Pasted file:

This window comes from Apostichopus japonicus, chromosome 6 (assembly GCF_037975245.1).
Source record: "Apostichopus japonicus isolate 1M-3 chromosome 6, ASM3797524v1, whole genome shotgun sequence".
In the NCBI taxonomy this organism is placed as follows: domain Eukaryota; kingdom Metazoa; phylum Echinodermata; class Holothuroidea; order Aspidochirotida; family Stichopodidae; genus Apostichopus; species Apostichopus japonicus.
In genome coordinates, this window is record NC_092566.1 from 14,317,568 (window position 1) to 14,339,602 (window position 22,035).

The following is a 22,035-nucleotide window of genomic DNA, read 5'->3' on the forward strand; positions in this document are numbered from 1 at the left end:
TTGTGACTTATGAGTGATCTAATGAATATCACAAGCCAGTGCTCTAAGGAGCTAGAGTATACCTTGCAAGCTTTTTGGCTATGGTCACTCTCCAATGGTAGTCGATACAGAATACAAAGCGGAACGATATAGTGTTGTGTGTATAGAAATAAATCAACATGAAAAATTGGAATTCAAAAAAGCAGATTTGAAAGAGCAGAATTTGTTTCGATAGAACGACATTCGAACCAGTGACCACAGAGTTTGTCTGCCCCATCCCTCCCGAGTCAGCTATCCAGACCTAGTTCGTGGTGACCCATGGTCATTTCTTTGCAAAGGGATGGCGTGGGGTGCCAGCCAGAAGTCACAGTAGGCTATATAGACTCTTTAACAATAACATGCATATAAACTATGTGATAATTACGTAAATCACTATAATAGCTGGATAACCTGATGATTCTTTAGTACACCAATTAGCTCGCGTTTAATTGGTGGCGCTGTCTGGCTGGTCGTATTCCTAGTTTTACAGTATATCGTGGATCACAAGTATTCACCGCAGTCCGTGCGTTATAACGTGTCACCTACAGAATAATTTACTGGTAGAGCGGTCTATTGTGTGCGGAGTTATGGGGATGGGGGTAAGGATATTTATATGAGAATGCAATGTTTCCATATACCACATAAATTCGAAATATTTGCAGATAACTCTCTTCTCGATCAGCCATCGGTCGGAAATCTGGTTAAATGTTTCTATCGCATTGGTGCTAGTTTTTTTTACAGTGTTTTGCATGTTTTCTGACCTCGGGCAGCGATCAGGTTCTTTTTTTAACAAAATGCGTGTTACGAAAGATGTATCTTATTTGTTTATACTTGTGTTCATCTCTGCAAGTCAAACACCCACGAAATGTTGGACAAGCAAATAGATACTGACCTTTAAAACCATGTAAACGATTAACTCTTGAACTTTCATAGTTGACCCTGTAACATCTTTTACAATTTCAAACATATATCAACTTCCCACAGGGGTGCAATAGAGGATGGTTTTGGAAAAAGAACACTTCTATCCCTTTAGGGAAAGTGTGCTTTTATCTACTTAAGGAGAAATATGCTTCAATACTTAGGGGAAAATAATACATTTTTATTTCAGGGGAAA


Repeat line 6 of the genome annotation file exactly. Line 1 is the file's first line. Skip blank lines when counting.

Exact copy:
TTGTGACTTATGAGTGATCTAATGAATATCACAAGCCAGTGCTCTAAGGAGCTAGAGTATACCTTGCAAGCTTTTTGGCTATGGTCACTCTCCAATGGTAGTCGATACAGAATACAAAGCGGAACGATATAGTGTTGTGTGTATAGAAATAAATCAACATGAAAAATTGGAATTCAAAAAAGCAGATTTGAAAGAGCAGAATTTGTTTCGATAGAACGACATTCGAACCAGTGACCACAGAGTTTGTCTGCCCCATCCCTCCCGAGTCAGCTATCCAGACCTAGTTCGTGGTGACCCATGGTCATTTCTTTGCAAAGGGATGGCGTGGGGTGCCAGCCAGAAGTCACAGTAGGCTATATAGACTCTTTAACAATAACATGCATATAAACTATGTGATAATTACGTAAATCACTATAATAGCTGGATAACCTGATGATTCTTTAGTACACCAATTAGCTCGCGTTTAATTGGTGGCGCTGTCTGGCTGGTCGTATTCCTAGTTTTACAGTATATCGTGGATCACAAGTATTCACCGCAGTCCGTGCGTTATAACGTGTCACCTACAGAATAATTTACTGGTAGAGCGGTCTATTGTGTGCGGAGTTATGGGGATGGGGGTAAGGATATTTATATGAGAATGCAATGTTTCCATATACCACATAAATTCGAAATATTTGCAGATAACTCTCTTCTCGATCAGCCATCGGTCGGAAATCTGGTTAAATGTTTCTATCGCATTGGTGCTAGTTTTTTTTACAGTGTTTTGCATGTTTTCTGACCTCGGGCAGCGATCAGGTTCTTTTTTTAACAAAATGCGTGTTACGAAAGATGTATCTTATTTGTTTATACTTGTGTTCATCTCTGCAAGTCAAACACCCACGAAATGTTGGACAAGCAAATAGATACTGACCTTTAAAACCATGTAAACGATTAACTCTTGAACTTTCATAGTTGACCCTGTAACATCTTTTACAATTTCAAACATATATCAACTTCCCACAGGGGTGCAATAGAGGATGGTTTTGGAAAAAGAACACTTCTATCCCTTTAGGGAAAGTGTGCTTTTATCTACTTAAGGAGAAATATGCTTCAATACTTAGGGGAAAATAATACATTTTTATTTCAGGGGAAA